How Three Brothers Sought Their Fortunes
Three orphan-brothers had land which was so sour and full of stones that they decided to travel to some distant place to find rich soil. They had been raised in a poor and unimportant village, and had learned to love each other. The oldest brother possessed an unusual gift. He could often tell, by dreams and other signs, what would happen in the future.
The second brother was a warrior and a hunter, a tall and powerful man who could spear a kola nut at fifty paces or walk with a bullock on his back for three nights and days.
Then youngest brother was the handsomest of them all, as handsome as a godling and skilled in the arts which women most admire. All women fell in love with him, and his own love for women knew no end; so angry were the husbands in that village that he was wise to leave them when he did.
The three brothers journeyed east through foreign lands for many weeks, and came to a large white city on a plain below a mountain. On the mountain lived a hairy monster with teeth the size of elephant tusks and seven legs like palm trunks. Each year the monster ate a thousand people, so the Chief of the white city had offered a quarter of his lands to the warrior who would rid the country of this awful creature.
When the three brothers arrived the Chief was absent on a journey; and the youngest brother fell in love with the Chief’s first wife. Each night he went to her, although he knew he would be killed if ever the Chief found out; and his brothers feared for him. Each day the eldest brother counted the nuts on a palm beside his door; several fell each day, and when but one was left he said to his youngest brother:
“Beware! Take care! The Chief returns tomorrow.”
This good advice was ignored. On the following night the young man went as usual to the palace; but he knocked on the door in vain. At length he took a stone and beat upon the door suddenly the Chief rushed out, made angry by such noise, cut off the lover’s hand with a single sword-stroke and slammed the door in his face.
The elder brother tenderly treated the wound with clean red clay and healing herbs, and the middle brother, who was the warrior, pondered what he should do. He decided to hunt and kill the monster, if he could, for this was the only way they could now find favor with the Chief.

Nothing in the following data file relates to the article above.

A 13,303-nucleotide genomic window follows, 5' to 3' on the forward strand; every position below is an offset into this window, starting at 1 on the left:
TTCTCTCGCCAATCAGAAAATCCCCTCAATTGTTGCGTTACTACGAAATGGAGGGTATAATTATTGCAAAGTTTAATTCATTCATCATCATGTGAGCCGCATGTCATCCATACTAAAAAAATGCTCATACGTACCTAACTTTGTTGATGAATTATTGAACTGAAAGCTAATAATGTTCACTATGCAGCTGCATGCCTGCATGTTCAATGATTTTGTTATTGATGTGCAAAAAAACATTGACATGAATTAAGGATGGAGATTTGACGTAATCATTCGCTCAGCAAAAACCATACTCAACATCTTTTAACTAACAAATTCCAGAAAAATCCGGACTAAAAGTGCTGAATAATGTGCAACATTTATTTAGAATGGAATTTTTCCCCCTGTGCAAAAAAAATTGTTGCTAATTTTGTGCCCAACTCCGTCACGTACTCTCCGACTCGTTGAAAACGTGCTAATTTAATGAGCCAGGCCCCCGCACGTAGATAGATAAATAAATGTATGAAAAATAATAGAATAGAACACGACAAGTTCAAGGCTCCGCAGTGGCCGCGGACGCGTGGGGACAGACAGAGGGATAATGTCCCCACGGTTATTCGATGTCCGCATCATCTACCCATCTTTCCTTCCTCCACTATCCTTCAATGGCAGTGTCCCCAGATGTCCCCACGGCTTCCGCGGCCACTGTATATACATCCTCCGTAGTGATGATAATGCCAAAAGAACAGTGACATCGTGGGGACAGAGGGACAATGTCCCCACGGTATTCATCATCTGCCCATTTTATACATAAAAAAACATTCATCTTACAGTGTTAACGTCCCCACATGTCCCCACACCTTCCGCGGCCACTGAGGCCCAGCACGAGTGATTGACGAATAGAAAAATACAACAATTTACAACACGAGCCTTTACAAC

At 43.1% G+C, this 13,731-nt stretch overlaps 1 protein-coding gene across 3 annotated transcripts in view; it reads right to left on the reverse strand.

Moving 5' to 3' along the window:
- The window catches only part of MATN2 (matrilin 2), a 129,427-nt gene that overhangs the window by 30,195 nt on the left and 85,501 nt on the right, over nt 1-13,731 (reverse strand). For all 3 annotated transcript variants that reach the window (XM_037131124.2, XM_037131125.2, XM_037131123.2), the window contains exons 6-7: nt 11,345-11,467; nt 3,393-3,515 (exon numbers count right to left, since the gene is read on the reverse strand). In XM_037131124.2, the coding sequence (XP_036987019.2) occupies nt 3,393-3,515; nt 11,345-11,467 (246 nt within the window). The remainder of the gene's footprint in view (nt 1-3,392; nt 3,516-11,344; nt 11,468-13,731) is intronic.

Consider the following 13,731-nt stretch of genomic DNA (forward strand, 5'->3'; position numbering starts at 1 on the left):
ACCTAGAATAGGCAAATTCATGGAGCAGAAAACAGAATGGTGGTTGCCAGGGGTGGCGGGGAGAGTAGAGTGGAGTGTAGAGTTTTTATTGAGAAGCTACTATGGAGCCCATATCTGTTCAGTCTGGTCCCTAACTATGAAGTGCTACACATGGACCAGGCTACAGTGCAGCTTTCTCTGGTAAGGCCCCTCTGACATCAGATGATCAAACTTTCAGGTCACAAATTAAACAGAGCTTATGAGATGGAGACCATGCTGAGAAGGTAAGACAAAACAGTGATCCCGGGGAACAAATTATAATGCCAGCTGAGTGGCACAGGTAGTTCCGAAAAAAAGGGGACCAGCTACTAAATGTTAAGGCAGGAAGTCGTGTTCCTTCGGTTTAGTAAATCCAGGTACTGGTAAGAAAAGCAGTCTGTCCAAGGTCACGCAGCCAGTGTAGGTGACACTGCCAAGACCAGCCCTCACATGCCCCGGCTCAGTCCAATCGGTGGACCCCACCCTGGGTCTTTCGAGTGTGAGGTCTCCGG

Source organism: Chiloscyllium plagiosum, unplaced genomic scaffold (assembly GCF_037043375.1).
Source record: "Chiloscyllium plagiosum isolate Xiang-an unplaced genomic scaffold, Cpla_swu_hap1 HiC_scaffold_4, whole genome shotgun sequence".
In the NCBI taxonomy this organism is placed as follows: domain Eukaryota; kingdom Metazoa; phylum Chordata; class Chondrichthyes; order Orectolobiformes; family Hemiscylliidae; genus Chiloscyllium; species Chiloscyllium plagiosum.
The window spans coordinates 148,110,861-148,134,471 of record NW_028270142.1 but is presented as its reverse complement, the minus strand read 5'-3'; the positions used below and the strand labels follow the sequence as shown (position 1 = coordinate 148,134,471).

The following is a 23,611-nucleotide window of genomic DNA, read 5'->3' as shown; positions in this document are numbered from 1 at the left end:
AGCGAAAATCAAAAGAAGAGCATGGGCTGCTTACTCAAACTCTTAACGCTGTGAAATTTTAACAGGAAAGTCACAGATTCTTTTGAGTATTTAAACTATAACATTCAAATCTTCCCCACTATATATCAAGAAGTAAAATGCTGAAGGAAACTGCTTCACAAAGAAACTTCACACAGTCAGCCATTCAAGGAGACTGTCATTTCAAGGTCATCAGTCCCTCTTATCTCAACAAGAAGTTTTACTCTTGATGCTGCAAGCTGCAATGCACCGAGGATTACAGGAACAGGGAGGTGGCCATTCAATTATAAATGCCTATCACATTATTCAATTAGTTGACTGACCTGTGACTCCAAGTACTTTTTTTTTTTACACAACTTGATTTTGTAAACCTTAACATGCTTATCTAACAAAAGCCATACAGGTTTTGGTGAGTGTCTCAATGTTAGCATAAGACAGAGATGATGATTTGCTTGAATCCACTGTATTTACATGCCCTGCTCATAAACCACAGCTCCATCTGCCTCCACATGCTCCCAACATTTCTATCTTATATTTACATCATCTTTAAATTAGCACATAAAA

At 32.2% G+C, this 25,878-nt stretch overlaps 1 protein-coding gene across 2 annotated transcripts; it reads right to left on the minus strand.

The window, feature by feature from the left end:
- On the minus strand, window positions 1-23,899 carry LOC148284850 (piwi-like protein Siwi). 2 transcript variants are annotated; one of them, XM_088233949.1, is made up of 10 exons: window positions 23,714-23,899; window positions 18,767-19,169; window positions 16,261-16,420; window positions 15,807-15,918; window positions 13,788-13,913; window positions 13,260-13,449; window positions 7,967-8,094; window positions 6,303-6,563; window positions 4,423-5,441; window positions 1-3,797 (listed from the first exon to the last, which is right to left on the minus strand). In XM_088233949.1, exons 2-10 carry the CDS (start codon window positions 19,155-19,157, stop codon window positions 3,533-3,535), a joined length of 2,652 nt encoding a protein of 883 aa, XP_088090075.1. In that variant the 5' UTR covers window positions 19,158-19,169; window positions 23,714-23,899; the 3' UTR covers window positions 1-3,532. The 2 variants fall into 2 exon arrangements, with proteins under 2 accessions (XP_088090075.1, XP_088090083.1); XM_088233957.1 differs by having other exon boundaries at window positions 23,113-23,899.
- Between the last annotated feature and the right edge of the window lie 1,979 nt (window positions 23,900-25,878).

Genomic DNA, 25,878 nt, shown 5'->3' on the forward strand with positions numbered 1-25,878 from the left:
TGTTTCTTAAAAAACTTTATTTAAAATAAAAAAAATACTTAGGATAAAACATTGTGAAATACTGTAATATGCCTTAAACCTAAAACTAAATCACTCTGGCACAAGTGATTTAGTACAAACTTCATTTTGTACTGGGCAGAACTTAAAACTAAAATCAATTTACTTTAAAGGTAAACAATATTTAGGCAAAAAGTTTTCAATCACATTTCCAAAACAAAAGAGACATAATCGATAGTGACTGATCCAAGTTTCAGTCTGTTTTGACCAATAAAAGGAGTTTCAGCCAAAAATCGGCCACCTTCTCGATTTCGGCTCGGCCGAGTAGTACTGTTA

That very night he found the monster on the mountain top crunching the bones of an elephant; and here they fought by the light of the moon till trees were splintered and rocks were cleft, and blood lay on the ground. The warrior’s flesh was gashed and slashed by fangs and flailing talons: the monster’s hide was gouged and ripped by spear and knife, and several of his seven legs were broken.
The mountain groaned and trembled, and moon hid fearfully in black steam clouds and high winds came to howl and shriek about the scene of battle. The hideous fight wore on through midnight until dawn, and the gods of men assembled in the shadows in silent admiration of their man.
At length the warrior leapt astride the failing monster’s hairy neck, stabbed out his eyes and plunged his broken spear into the brain. The monster shuddered, and so died.
As the sun rose over the edge of the plain and gilded the mountain top the warrior stumbled tiredly down the mountain side to report to his two brothers. As he entered the city, heralds were abroad announcing g that no man could leave the city until it was discovered who had knocked at the palace door the previous evening. The eldest brother tended the warrior’s wounds, then went up to the palace and stood before the Chief.
“O Chief,” he began, “I am the eldest of three brothers who came from a foreign land, and it was my youngest brother who knocked on your door last night.”
“So! Then let him be brought before me.”
“Let him be brought indeed,” agreed the elder brother.
“Let also our other brother be brought here: for it was he who slew your monster on the mountain top. And when our youngest brother came here to report, you cut his hand off. Is that a just reward, O Chief?”
These words amazed the Chief.
“You say the monster is dead?”
“My younger brother slew it.”
“And it was your youngest brother who came here to report?”
“You cut his hand off.”
“Then indeed, you are the worthiest of all men, and have been severely wronged. The three of you shall share half the lands which I possess, rich and fruitful lands, and half my gold as well.”
But for the rest of his life the lack of a hand reminded the youngest brother that he should not toy with the wives of other men.